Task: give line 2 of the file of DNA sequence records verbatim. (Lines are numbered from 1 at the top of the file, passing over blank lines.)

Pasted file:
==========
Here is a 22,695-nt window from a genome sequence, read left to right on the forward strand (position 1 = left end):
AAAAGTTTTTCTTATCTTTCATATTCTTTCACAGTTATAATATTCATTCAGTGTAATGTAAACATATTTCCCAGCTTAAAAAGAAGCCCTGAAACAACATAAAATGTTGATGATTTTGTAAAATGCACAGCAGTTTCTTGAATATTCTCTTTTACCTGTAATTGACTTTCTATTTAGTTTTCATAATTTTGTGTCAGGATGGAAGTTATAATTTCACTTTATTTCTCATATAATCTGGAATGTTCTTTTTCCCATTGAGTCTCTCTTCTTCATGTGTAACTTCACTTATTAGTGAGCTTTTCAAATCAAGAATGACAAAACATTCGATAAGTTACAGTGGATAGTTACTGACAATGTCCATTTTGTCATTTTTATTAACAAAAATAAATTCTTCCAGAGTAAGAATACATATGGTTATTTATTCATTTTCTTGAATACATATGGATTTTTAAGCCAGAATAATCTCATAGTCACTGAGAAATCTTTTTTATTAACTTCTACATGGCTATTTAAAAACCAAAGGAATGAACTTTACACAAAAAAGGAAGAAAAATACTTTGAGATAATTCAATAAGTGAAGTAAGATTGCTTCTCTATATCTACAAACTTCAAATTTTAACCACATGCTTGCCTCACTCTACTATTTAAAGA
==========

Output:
AAAAGTTTTTCTTATCTTTCATATTCTTTCACAGTTATAATATTCATTCAGTGTAATGTAAACATATTTCCCAGCTTAAAAAGAAGCCCTGAAACAACATAAAATGTTGATGATTTTGTAAAATGCACAGCAGTTTCTTGAATATTCTCTTTTACCTGTAATTGACTTTCTATTTAGTTTTCATAATTTTGTGTCAGGATGGAAGTTATAATTTCACTTTATTTCTCATATAATCTGGAATGTTCTTTTTCCCATTGAGTCTCTCTTCTTCATGTGTAACTTCACTTATTAGTGAGCTTTTCAAATCAAGAATGACAAAACATTCGATAAGTTACAGTGGATAGTTACTGACAATGTCCATTTTGTCATTTTTATTAACAAAAATAAATTCTTCCAGAGTAAGAATACATATGGTTATTTATTCATTTTCTTGAATACATATGGATTTTTAAGCCAGAATAATCTCATAGTCACTGAGAAATCTTTTTTATTAACTTCTACATGGCTATTTAAAAACCAAAGGAATGAACTTTACACAAAAAAGGAAGAAAAATACTTTGAGATAATTCAATAAGTGAAGTAAGATTGCTTCTCTATATCTACAAACTTCAAATTTTAACCACATGCTTGCCTCACTCTACTATTTAAAGA